8 Alternative Alzheimer’s Treatments and the Concerns About Them

Though there are many different alternative treatments and therapies touted for helping those who live with Alzheimer's disease, they're often unproven. While taking some supplements is unlikely to cause any adverse health issues, there are some that may cause problems, particularly where purity cannot be assured, a safe dosage hasn't been established or if the supplements interfere with prescribed medications. The Alzheimer's Association has listed eight alternative therapies that may help people living with the condition and the concerns surrounding each one. MORE: Could it be Alzheimer’s disease, depression, or both? Caprylic Acid and Coconut Oil Caprylic acid is a medium-chain triglyceride which is derived from either palm kernel oil or coconut oil. The fat is broken down by the body into ketone bodies which provide the brain with an alternative energy source for brain cells that are no longer able to use sugar (glucose) as an energy form. It was marketed as a medical food under the brand name Axona. In a phase II clinical trial of 152 Alzheimer's patients, those who took Axona alongside their usual medication reported better results on memory and cognitive function tests. However, according to the Mayo Clinic, the company was ordered by the FDA to stop marketing the product as a medical food and a phase III clinical trial of Axona as a drug showed no benefits. Some patients and caregivers use coconut oil as a cheap and easily available alternative to Axona and while many have reported positive effects, there has been no official clinical testing of the impact of coconut oil on Alzheimer's disease. Phosphatidylserine Phosphatidylserine is a type of lipid (fat), which is an important element of the membrane that surrounds nerve cells. I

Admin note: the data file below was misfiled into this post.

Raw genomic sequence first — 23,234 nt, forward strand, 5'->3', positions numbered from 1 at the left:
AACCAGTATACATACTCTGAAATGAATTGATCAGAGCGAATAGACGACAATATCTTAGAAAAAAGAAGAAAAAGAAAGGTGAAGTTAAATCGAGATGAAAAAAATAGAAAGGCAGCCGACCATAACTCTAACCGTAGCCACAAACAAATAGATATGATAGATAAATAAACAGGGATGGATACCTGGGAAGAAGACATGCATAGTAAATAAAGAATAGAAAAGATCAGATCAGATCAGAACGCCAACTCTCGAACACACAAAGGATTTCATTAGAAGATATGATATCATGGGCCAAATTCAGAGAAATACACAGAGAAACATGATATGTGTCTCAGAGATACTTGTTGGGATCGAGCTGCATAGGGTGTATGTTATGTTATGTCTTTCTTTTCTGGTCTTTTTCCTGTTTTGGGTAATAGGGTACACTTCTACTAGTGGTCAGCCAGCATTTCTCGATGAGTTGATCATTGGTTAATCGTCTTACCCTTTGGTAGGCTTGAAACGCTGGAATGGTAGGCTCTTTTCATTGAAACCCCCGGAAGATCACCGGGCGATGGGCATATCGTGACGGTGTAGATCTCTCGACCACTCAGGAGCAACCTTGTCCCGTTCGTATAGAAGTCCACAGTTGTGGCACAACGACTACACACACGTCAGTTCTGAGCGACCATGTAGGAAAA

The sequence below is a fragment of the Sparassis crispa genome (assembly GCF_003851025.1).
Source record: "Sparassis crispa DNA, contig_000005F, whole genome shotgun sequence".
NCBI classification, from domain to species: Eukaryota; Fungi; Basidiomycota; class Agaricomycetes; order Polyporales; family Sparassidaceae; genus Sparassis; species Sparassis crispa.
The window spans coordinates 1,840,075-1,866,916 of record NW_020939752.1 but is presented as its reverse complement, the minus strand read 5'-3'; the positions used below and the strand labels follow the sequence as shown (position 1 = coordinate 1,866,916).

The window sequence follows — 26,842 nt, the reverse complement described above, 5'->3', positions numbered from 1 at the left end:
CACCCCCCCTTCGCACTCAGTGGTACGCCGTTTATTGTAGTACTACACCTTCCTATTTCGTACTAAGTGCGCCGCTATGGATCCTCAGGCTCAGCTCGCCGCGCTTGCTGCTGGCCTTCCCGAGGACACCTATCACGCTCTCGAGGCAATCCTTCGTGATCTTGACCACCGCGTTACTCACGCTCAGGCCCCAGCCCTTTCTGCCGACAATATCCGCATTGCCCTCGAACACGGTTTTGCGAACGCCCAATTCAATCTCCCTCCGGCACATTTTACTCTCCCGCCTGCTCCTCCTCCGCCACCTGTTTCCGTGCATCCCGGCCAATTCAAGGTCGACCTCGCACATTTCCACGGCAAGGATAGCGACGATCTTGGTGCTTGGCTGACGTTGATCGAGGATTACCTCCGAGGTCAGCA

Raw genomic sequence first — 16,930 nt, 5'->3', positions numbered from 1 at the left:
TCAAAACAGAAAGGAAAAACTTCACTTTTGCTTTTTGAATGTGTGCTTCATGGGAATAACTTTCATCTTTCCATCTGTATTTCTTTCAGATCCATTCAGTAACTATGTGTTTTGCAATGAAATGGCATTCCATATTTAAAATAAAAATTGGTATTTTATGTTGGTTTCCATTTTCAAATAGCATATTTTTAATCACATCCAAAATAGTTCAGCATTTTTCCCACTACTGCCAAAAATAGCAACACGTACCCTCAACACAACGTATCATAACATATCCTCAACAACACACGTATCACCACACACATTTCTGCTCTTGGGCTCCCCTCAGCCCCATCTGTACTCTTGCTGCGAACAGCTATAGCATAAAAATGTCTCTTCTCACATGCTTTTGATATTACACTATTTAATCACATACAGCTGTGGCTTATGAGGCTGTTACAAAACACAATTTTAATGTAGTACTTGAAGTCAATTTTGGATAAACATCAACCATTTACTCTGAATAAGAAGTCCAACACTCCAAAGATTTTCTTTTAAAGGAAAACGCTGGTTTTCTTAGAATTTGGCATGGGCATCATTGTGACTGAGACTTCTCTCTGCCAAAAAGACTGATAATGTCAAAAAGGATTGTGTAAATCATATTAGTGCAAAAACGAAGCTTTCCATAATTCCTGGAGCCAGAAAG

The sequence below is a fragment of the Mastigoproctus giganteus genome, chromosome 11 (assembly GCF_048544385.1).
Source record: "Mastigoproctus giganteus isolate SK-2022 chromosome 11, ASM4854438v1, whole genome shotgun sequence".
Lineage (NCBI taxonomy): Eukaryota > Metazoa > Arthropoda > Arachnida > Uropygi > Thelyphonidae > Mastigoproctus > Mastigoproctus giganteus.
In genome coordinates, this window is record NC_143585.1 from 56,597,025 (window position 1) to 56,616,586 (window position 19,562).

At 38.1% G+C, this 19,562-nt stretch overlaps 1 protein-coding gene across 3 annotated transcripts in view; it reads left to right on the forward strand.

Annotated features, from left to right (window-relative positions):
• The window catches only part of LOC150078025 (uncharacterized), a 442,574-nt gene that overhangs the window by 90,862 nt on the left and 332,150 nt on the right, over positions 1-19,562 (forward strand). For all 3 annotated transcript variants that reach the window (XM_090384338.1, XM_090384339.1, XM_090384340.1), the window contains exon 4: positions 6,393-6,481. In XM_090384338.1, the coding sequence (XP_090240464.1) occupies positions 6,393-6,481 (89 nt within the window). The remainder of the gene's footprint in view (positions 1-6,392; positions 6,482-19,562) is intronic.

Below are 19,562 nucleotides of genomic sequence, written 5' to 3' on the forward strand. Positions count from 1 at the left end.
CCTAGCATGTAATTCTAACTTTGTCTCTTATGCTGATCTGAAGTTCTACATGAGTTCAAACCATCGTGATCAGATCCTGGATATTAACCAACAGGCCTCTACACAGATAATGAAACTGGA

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  1. Dante J Marciani says:

    Evidently the only approaches to prevent/treat Alzheimer’s disease that are supported by evidence, like the cloning of aducanumab a copy of a natural protective antibody found in older but cognitively normal people, are the immune therapeutic ones. It is unfortunate that all the vaccine studies failed, a result of the limitations of the transgenic mouse model, since all of the failed products yielded promising results in this model; and dubious vaccine formulations that rather than eliciting an immune response like the natural one, tried to replace it. Considering that by year 2050 there will be 125 million cases of this disease just in the developing countries, which means that those at risk will be several times that number, it is clear that we would need effective and affordable methods to prevent this disease. As far as I can see, only preventive vaccination will do that; an approach that it is being abandoned because of poor results obtained with questionable vaccine formulations in a less than suitable animal model.

  2. Gary DeBacher Ph.D. says:

    There is plenty of evidence that low-dose lithium can prevent Alzheimer’s, or stop it in its early stages Lithium is a naturally occurring mineral, but unlike sodium or potassium, very little lithium is obtained even in a “healthy” diet. Low-dose lithium is available by prescription (in the 150mg “pediatric” dose) or over-the-counter as lithium orotate. It’s safe in low dose, no risks or side effects. Here are two sources.



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